Young girls are picking flowers,
Picking lotus flowers on the riverbank.
Between the bushes and the leaves they sit,
collecting blossoms in their laps and calling
teasingly to each other.
The golden sun weaving around their forms,
reflecting them in the shining water.
The poem goes on to describe how a group of youths on horseback appears, and how one of the horses rears up, its hooves trampling the grass and fallen blossom on the ground. One of the girls exchanges passionate glances with the youth on the horse. The Chinese original makes it clear though that, far from being pleased by this, the girls are upset by the damage done to the fallen lotus blossom. The true emotion of the poem has been lost in the translation.
The musical structure of the song can readily be described as Girls – Boys – Girls. Each has their own depiction – the girls' music slower, quiet and dreamy; the central boys' section boisterous, rumbustious and march-like.
The Drunken Man in Spring
If life is only a dream,
why then is there trouble and torment?
I drink till I can drink no more,
the whole livelong day
I fill my cup anew
and drain it to the bottom
and sing until the moon shines out
in the black sky
And when I can sing no more,
I go off to sleep again;
What concern then to me is spring?
Let me be drunk.
If this fifth song, the last in part one, were a purely symphonic movement, it could be described as an A major Scherzo, with a brief D flat Trio. The A major tonality is not allowed to become too established, and apart from during the Trio section, alternates regularly with F major.
Like the opening song, it is a drinking song, but this time the drinker seeks oblivion. At one point, he awakes and hears a bird singing in a tree. He asks the bird whether Spring has arrived. Yes, the bird, portrayed by a piccolo, replies, it came overnight. This is the start of the Trio section, its key of D flat representing the arrival of Spring. As the bird sings and laughs, the Scherzo resumes, the drinker refills his cup and starts drinking again.
The birds perch silently in their branches.
The world is falling asleep!
It blows cool in the shadow of my pine trees.
I stand here and wait for my friend;
I wait to bid him a last farewell.
Where am I going? I am going to wander in the mountains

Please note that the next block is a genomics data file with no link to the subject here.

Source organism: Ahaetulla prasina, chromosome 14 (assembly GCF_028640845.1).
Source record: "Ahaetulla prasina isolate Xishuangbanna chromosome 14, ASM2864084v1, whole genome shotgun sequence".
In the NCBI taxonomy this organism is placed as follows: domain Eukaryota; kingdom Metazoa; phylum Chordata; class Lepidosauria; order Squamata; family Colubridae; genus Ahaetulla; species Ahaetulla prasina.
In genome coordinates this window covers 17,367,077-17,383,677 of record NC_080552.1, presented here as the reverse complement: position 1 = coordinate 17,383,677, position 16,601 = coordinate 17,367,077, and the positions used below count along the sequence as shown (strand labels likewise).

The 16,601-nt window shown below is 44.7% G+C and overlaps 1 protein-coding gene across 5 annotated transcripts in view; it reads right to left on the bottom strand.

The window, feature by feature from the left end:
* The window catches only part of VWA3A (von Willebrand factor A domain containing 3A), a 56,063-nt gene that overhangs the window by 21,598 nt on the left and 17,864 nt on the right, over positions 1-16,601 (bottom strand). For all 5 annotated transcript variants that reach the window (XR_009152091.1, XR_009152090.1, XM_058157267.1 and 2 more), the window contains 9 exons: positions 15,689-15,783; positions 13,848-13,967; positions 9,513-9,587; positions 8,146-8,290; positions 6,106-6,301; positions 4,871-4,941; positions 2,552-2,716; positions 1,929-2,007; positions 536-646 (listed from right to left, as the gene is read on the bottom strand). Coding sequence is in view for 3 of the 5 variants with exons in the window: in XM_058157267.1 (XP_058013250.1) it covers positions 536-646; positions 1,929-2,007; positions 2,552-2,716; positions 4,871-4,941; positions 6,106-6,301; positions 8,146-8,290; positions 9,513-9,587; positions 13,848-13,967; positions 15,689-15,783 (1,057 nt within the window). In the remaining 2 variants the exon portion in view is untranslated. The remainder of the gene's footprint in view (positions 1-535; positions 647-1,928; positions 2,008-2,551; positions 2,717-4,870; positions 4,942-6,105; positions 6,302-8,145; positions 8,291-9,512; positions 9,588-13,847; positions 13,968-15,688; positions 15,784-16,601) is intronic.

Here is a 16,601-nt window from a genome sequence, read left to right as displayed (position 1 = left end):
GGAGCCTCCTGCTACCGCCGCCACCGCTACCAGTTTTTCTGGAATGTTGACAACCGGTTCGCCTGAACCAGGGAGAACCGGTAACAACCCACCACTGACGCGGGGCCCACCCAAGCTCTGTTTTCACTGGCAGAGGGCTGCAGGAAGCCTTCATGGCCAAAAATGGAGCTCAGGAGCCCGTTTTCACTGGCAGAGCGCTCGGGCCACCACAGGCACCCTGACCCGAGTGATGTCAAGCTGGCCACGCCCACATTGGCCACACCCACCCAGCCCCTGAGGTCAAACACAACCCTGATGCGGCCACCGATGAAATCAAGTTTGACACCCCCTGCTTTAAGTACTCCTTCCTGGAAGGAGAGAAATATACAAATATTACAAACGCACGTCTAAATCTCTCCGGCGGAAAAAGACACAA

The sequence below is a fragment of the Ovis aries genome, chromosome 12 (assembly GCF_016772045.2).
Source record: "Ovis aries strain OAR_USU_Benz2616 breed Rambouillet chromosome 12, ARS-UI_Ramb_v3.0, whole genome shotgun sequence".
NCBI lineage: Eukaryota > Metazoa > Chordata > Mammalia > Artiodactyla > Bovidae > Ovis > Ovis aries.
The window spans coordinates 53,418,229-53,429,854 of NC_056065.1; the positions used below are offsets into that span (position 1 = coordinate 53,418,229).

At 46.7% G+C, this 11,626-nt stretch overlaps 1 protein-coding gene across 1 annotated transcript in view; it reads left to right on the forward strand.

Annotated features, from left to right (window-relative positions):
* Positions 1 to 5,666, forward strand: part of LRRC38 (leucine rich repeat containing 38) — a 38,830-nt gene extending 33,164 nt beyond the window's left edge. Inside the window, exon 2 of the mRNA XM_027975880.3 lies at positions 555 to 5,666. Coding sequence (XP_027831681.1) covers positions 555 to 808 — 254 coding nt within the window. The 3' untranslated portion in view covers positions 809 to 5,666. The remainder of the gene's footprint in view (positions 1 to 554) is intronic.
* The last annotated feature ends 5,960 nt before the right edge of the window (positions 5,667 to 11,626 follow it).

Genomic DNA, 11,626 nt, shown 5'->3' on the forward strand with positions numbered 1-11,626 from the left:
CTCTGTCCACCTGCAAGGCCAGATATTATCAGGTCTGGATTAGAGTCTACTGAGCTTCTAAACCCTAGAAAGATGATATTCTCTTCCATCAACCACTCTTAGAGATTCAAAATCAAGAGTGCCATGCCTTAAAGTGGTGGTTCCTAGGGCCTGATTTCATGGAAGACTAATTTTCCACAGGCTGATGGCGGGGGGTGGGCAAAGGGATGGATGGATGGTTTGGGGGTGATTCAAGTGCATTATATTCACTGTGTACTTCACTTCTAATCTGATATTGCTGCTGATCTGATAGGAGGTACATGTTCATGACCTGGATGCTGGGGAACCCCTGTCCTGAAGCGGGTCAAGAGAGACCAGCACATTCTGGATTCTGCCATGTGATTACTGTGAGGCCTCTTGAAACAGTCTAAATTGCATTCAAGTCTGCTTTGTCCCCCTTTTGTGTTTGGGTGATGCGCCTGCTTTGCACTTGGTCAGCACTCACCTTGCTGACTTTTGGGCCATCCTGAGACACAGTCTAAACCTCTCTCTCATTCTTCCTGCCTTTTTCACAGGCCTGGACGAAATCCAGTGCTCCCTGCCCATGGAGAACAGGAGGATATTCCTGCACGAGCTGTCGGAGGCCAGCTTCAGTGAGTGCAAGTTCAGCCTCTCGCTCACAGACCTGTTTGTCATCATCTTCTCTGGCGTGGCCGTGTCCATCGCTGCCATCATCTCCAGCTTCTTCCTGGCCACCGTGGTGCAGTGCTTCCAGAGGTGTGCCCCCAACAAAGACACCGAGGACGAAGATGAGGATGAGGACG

I seek peace for my lonely heart
I go to my homeland, my abode!
I will never roam so far afield.
My heart is still and awaits its hour
As stated previously, the two threads of Mahler's compositional development came together in Das Lied von der Erde. The precise point of that joining is the sixth and final movement, Der Abschied. In this, he at times enjoys a new freedom from the rhythmic confines of the printed bar line that is reminiscent of post-1910 Stravinsky.
Unusually, rather than play the new work to him on the piano, Mahler gave the completed manuscript to his friend Bruno Walter to take away for study. When he returned it, Mahler pointed to a section of Der Abschied and asked Walter, Have you any notion how this should be conducted? I haven't!9
The two poems that Mahler takes for this final song are entitled, in The Chinese Flute, In Erwartung des Freundes [In expectation of a friend], and Der Abschied des Freundes [The parting of the friend].
The music opens in the key of C minor, with three slow, repeated Cs in the lower strings, harps, horns and contra-bassoon, plus a tam-tam. At the third of these, the oboe cries a little five-note figure that will recur throughout the movement. The sparse harmony reflects the scene of the text that is to follow.
In Mong-Kao-Jen's original source poem, it is a chilly evening after the sun has gone down. The poet is waiting on a path bordered by vines. But where does the path lead, and who is he waiting for? The person awaited is expected to stay the night there. Is it the path to a house? The poet tells us that he is carrying a qin, a classical Chinese instrument: a 7-stringed zither. Is the poet waiting for his music teacher? Since this instrument is closely linked to spiritual contemplation, perhaps the path leads to a Buddhist monastery and the poet is waiting for a monk or a priest. Such is the way with this poetry – it is up to you, the reader, to interpret it.
In Heilmann's Chinesische Lyrick, this poem appears under the title Abend [Evening], and is a direct translation into German of a poem that appears in Hervey-Saint-Denys's French set, there entitled Le poète attend son ami Ting-Kong [The poet awaits his friend Ting-Kong]. Hervey-Saint-Denys's translation sticks closely to the Chinese original, as one would expect; however, it does introduce the idea that the poet is waiting for a friend. The qui is translated as being a lute.
Bethge's version of this poem, In Erwartung des Freundes, is a close, if slightly expanded portrayal of the scene, up until its conclusion. Whereas in the Chinese original, and in both the French and German sources, the poet is left waiting patiently, in the last line Bethge introduces an impatience:
Wo bleibst du nur? Du lässt mich lang allein!...O kämst du, kämst du, ungetreuer Freund!
[Where are you? You leave me long alone!... O come, O come, faithless friend!]
And what does Mahler do with this text? Again he expands it slightly, but without major deviation, save for two critical lines. Firstly, he inserts the line:
Ich harre sein zum letzten Lebewohl
[I wait to bid him a last farewell]
Then, at the end of this section of Der Abschied, Mahler replaces Bethge's last line with his own:
O Schönheit, o ewigen Liebens, Lebens trunk'ne Welt!